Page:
A gateway airport is a facility that services a high number of international flights, and is certified by the Transportation Security Administration (TSA) for meeting strict security standards when screening private and non-commercial aircraft.
Certified gateway airports allow authorized general aviation operations, including corporate jets, charter flights, and on-demand air charter service, to fly directly to non-gateway airports; for example, private jet passengers can be depart from (IAD) Washington Dulles and fly directly into (DCA) Ronald Reagan Airport.
Private Aviation TFR Procedures at Gateway Airports
- Register with TSA to gateway screen 24 hrs before departing (phone # in NOTAM)
- Gateway screening by TSA daily from 0800-1700L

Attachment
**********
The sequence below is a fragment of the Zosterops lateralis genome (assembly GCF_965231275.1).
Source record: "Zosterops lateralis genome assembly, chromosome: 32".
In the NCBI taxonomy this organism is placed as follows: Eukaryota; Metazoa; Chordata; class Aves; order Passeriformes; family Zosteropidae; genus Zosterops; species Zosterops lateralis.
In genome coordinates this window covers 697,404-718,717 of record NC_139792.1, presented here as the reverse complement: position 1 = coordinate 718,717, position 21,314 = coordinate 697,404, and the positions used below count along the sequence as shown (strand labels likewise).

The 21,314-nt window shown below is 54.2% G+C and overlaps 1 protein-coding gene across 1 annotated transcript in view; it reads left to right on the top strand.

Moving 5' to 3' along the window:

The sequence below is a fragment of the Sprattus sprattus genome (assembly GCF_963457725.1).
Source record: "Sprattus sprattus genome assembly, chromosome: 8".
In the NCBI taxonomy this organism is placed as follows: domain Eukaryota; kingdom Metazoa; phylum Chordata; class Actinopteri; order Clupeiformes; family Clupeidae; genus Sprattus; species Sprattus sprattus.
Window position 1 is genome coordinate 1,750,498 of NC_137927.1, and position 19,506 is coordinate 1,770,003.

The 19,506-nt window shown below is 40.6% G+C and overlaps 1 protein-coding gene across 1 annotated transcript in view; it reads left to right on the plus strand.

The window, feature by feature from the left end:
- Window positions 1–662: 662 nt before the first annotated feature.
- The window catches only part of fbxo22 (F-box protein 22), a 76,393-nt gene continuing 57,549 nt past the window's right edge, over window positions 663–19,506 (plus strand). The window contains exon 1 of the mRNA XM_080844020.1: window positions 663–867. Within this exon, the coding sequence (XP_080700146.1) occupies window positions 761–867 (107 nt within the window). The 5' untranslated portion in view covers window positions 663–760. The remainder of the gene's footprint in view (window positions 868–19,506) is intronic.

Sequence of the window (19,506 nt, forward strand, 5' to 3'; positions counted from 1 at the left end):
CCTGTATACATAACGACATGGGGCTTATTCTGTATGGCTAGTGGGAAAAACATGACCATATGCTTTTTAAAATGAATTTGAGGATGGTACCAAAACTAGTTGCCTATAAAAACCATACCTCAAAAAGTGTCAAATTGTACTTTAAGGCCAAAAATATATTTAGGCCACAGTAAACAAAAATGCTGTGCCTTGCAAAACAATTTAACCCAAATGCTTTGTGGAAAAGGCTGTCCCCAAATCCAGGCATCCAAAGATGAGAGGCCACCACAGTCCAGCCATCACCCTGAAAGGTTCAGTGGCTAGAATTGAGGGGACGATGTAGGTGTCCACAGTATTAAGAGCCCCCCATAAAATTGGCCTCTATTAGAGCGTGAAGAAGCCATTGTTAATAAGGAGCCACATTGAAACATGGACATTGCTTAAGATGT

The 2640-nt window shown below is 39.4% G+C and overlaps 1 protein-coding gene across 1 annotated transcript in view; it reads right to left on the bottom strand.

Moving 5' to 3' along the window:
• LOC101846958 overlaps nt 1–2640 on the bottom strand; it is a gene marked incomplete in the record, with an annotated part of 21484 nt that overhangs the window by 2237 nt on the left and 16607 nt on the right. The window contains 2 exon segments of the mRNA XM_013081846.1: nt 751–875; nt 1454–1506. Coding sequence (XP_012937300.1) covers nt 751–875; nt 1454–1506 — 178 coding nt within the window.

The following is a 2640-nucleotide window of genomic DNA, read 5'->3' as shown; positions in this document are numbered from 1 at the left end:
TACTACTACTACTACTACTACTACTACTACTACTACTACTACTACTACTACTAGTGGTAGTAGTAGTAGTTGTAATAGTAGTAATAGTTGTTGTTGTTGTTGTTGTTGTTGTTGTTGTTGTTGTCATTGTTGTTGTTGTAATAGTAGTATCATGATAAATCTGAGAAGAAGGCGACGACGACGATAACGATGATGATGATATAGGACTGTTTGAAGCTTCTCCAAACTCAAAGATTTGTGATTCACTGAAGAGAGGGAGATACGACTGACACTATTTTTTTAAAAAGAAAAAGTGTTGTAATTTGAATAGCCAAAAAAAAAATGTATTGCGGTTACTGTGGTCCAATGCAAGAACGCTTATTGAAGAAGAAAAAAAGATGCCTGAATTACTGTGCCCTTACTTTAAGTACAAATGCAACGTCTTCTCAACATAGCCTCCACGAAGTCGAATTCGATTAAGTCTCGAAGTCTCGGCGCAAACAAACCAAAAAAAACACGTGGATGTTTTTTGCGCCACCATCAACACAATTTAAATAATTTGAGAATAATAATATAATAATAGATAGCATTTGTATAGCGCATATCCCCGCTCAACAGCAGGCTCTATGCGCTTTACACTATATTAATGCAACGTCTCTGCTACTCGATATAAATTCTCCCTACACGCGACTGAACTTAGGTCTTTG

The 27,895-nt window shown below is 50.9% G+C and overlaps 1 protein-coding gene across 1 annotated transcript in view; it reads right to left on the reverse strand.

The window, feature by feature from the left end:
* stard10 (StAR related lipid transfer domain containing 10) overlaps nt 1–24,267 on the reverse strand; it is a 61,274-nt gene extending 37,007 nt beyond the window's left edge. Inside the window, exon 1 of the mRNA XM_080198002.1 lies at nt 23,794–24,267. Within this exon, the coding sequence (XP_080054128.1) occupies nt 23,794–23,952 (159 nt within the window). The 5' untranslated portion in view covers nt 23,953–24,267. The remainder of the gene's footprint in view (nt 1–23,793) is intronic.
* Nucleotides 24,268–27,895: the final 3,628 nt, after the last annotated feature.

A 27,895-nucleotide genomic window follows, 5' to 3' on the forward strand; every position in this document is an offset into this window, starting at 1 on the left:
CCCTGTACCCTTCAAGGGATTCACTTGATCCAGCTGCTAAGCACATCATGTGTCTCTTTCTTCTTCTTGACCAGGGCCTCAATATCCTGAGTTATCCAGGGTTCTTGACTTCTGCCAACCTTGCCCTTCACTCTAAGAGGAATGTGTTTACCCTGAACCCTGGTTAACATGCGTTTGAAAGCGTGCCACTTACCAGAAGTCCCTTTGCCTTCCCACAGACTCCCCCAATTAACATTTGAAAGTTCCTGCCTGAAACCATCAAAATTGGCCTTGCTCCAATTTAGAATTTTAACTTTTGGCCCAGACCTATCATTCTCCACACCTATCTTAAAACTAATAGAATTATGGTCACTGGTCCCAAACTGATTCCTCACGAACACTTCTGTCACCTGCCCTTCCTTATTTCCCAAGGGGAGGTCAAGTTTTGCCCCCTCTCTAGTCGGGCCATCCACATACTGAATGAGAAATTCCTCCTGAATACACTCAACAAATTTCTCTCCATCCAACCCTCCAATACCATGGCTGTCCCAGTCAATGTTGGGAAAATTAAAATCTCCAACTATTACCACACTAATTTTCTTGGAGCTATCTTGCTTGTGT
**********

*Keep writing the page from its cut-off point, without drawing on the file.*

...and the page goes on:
- Aircraft must maintain radio contact with ATC
- Continuously squawk ATC assigned discrete code
- No intermediate stops unless an emergency
- Once processed by TSA aircraft continuously monitored for compliance
This means if you’re flying private into the Palm Beach area from a non-gateway airport, passengers will need to stop at a TSA-approved gateway airport for screening before re-boarding and continuing to their destination.
This may potentially force private charter flights originating from non-authorized gateway airports to land at FLL or MCO for screening before continuing to PBI during a TFR.
Departure/outbound gateway screening is available at (PBI) Palm Beach International for private jet clients at the Signature Flight Support FBO and Jet Aviation FBO.
Gateway Airports for POTUS TFR include:
- (MCO) Orlando International Airport
- (FLL) Ft. Lauderdale International Airport